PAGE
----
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The RCMP have failed to meet a self-imposed deadline to detail how they plan to implement recommendations from the inquiry into the 2020 Nova Scotia mass shooting.

When the Mass Casualty Commission last March released its final report into the worst mass shooting in modern Canadian history, complete with 130 recommendations, the Mounties said they planned to release an “implementation strategy” and “action plan” before the end of 2023.

The national police force also said the RCMP commissioner would provide a progress report.

On Tuesday, the RCMP issued a brief statement confirming it “was not in a position to release its action plan and strategy by the end of the calendar year as it had previously intended.”

The statement went on to say the plan would be released as soon as possible, though a deadline was not specified.

“The [Mass Casualty Commission] made it clear that the RCMP needs to take its time to get this right and properly address the recommendations,” the statement said. “To this end, the organization has been working diligently at advancing both documents, working with subject matter experts throughout the organization and across the policing community, as well as government of Canada partners.”

The public inquiry’s final report offered a blistering critique of the RCMP’s actions in April, 2020, when a man disguised as a Mountie and driving a replica RCMP cruiser fatally shot 22 people during a 13-hour rampage through northern and central Nova Scotia.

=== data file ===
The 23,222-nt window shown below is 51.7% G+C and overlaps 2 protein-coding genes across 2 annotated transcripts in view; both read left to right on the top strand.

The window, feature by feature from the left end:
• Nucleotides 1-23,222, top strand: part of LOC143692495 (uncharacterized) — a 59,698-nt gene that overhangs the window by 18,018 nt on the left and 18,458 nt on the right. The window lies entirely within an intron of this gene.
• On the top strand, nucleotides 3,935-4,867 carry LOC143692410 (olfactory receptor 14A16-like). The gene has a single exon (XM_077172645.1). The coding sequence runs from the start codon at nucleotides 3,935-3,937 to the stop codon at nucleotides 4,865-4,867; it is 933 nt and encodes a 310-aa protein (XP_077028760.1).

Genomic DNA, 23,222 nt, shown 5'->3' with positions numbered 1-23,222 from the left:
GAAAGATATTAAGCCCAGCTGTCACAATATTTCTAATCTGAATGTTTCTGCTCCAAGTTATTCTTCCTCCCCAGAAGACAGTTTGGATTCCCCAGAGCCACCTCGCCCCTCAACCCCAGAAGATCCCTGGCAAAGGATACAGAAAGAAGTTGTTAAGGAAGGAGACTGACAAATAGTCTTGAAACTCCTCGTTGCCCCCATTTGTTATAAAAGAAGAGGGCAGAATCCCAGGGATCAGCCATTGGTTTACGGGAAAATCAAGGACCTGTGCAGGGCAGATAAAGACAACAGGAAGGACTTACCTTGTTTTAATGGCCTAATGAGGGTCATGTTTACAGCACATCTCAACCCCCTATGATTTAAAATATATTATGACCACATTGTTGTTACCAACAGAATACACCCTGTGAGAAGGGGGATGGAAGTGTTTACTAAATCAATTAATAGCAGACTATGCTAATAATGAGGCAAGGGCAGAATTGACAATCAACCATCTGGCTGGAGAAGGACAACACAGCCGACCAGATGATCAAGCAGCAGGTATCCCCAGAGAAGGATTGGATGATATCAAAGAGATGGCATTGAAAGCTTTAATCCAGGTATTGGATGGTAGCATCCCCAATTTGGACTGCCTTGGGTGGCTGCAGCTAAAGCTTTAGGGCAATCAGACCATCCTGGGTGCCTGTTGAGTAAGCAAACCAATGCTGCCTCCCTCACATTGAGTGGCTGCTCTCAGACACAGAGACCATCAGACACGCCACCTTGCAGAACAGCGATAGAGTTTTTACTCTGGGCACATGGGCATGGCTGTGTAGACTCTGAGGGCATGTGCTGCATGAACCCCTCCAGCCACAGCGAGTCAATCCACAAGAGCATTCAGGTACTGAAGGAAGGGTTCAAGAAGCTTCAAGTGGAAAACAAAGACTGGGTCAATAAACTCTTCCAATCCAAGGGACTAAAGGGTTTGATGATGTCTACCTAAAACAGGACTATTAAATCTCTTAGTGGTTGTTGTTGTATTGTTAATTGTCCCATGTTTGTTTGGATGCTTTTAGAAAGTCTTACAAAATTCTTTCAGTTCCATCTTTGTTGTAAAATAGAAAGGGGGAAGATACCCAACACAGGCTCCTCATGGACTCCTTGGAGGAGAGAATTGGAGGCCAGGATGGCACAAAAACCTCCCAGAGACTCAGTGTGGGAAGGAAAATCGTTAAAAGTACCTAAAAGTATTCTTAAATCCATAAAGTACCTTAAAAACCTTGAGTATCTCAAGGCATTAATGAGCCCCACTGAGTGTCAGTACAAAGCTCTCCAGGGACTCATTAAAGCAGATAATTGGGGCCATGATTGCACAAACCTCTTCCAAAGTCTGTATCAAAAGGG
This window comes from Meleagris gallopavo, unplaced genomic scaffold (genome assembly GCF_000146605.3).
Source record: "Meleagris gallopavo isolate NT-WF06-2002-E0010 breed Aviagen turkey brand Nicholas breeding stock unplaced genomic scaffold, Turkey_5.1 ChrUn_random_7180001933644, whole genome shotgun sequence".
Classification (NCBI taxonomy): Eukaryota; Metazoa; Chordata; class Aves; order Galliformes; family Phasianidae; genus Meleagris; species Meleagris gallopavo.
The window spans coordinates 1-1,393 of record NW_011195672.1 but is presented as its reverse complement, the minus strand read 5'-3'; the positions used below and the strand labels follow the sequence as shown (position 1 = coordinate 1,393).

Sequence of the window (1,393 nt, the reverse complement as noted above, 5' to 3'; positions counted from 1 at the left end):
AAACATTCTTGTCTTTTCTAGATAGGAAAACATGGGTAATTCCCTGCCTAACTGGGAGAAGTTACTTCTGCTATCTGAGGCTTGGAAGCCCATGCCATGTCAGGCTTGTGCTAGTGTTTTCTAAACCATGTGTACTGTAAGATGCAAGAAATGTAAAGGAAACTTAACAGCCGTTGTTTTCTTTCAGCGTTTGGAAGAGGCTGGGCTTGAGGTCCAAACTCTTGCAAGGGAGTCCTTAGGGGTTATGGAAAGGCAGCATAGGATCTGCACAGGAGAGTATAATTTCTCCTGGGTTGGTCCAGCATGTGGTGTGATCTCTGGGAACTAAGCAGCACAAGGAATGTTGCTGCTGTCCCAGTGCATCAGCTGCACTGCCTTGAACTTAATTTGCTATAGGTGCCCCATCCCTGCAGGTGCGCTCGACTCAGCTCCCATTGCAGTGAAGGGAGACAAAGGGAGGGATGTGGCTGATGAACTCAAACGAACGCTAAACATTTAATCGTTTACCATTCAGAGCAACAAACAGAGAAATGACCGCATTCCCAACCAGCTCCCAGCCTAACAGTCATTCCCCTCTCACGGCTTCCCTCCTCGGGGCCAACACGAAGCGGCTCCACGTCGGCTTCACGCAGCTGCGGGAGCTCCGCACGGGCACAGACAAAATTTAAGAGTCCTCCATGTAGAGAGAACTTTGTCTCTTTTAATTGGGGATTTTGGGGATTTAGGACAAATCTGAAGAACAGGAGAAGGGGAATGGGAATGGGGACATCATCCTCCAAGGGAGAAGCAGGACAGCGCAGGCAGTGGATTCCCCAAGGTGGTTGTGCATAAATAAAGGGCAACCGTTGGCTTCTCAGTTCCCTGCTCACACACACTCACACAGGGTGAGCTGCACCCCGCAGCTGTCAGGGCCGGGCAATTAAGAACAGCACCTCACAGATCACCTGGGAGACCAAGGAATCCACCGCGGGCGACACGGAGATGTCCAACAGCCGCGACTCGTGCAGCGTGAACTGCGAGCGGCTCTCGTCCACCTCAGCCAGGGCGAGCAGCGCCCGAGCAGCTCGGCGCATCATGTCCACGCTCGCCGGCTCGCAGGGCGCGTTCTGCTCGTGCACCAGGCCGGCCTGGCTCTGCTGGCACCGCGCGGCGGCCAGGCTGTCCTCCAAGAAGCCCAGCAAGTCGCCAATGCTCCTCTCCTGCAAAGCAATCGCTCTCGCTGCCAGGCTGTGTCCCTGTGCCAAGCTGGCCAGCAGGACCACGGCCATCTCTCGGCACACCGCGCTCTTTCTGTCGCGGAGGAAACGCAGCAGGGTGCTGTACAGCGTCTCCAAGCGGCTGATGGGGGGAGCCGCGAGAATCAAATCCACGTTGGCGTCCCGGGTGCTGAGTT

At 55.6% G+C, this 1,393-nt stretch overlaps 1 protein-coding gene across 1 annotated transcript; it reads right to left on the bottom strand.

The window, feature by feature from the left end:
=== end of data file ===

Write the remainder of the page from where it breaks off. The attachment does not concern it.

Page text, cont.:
Most of the recommendations in the 3,000-page report were aimed at improving public safety, addressing the root causes of gender-based violence and reforming the RCMP.

The inquiry found widespread failures in how the Mounties responded to the mass killing, saying the federal government should rethink the RCMP’s central role in Canadian policing.

The seven-volume report said the RCMP missed warning signs about the killer, including reports of domestic violence, possession of illegal firearms and repeated run-ins with the law.

And when the shooting started in Portapique, N.S., on the night of April 18, 2020, the inquiry found that the Mounties were quick to discount witness statements and were so poorly managed that officers were always one step behind the killer.

As well, the inquiry found the RCMP failed to promptly send out alerts to the public until it was too late for some of his victims.

Among other things, the commission’s final report recommended eliminating the RCMP academy in Regina and replacing its 26-week training course with a three-year postsecondary degree, based on an approach used in Finland.

And the inquiry recommended that the federal public safety minister establish priorities for the RCMP, “retaining the tasks that are suitable to a federal policing agency,” an approach that could see the police force relinquish its role in contract-policing at the community level.

During public hearings in September, 2022, the inquiry heard from a former assistant commissioner of the RCMP who said the police force has a history of ignoring calls for change. Cal Corley cited a 2017 study that included a 41-page list of recommendations for change that he said were largely ignored by the RCMP.

Meanwhile, an independent committee is overseeing how the RCMP and governments are responding to the inquiry’s recommendations. Last month, the chairwoman of the committee, Linda Lee Oland, said she had not received any complaints about lack of progress, saying no one was “dragging their feet.”

The committee, which has a three-year mandate, is expected to submit a report on its progress later this month.

The committee, appointed by the federal and Nova Scotia governments, includes victims’ family members, community representatives, RCMP and government officials.

Ms. Oland said the committee’s report will provide a yardstick for the public to measure how much progress has been made. She stressed that the committee is not in charge of implementing recommendations, only monitoring them and providing accountability.

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